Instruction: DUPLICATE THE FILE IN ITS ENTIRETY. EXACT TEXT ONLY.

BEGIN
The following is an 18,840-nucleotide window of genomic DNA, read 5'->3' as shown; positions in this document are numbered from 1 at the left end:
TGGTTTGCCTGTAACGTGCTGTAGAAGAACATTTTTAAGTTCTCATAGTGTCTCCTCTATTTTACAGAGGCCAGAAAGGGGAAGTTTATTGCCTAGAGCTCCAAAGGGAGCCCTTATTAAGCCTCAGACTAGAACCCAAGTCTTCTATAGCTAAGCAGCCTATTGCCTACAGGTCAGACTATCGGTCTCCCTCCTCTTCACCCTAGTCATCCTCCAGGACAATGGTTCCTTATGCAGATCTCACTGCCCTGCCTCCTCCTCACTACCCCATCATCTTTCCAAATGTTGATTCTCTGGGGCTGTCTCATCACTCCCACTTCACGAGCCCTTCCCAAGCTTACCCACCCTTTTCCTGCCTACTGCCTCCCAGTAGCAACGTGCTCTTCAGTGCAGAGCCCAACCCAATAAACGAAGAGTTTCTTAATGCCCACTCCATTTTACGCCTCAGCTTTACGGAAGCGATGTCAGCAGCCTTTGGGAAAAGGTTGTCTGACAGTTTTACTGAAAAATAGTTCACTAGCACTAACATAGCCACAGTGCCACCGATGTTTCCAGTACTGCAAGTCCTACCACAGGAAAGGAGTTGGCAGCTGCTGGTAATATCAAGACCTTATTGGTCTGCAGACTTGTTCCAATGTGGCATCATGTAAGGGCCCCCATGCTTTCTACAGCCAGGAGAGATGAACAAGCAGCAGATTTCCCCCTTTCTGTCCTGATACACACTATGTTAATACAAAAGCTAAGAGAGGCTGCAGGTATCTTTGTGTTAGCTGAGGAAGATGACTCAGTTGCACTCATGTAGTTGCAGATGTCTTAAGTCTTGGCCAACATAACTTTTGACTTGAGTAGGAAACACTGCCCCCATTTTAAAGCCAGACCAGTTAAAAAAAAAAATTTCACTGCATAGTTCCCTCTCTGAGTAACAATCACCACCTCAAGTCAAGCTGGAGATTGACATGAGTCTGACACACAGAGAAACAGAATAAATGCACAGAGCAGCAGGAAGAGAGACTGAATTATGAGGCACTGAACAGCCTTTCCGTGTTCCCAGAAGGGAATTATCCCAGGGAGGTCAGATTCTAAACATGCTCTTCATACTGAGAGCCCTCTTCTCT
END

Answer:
The following is an 18,840-nucleotide window of genomic DNA, read 5'->3' as shown; positions in this document are numbered from 1 at the left end:
TGGTTTGCCTGTAACGTGCTGTAGAAGAACATTTTTAAGTTCTCATAGTGTCTCCTCTATTTTACAGAGGCCAGAAAGGGGAAGTTTATTGCCTAGAGCTCCAAAGGGAGCCCTTATTAAGCCTCAGACTAGAACCCAAGTCTTCTATAGCTAAGCAGCCTATTGCCTACAGGTCAGACTATCGGTCTCCCTCCTCTTCACCCTAGTCATCCTCCAGGACAATGGTTCCTTATGCAGATCTCACTGCCCTGCCTCCTCCTCACTACCCCATCATCTTTCCAAATGTTGATTCTCTGGGGCTGTCTCATCACTCCCACTTCACGAGCCCTTCCCAAGCTTACCCACCCTTTTCCTGCCTACTGCCTCCCAGTAGCAACGTGCTCTTCAGTGCAGAGCCCAACCCAATAAACGAAGAGTTTCTTAATGCCCACTCCATTTTACGCCTCAGCTTTACGGAAGCGATGTCAGCAGCCTTTGGGAAAAGGTTGTCTGACAGTTTTACTGAAAAATAGTTCACTAGCACTAACATAGCCACAGTGCCACCGATGTTTCCAGTACTGCAAGTCCTACCACAGGAAAGGAGTTGGCAGCTGCTGGTAATATCAAGACCTTATTGGTCTGCAGACTTGTTCCAATGTGGCATCATGTAAGGGCCCCCATGCTTTCTACAGCCAGGAGAGATGAACAAGCAGCAGATTTCCCCCTTTCTGTCCTGATACACACTATGTTAATACAAAAGCTAAGAGAGGCTGCAGGTATCTTTGTGTTAGCTGAGGAAGATGACTCAGTTGCACTCATGTAGTTGCAGATGTCTTAAGTCTTGGCCAACATAACTTTTGACTTGAGTAGGAAACACTGCCCCCATTTTAAAGCCAGACCAGTTAAAAAAAAAAATTTCACTGCATAGTTCCCTCTCTGAGTAACAATCACCACCTCAAGTCAAGCTGGAGATTGACATGAGTCTGACACACAGAGAAACAGAATAAATGCACAGAGCAGCAGGAAGAGAGACTGAATTATGAGGCACTGAACAGCCTTTCCGTGTTCCCAGAAGGGAATTATCCCAGGGAGGTCAGATTCTAAACATGCTCTTCATACTGAGAGCCCTCTTCTCT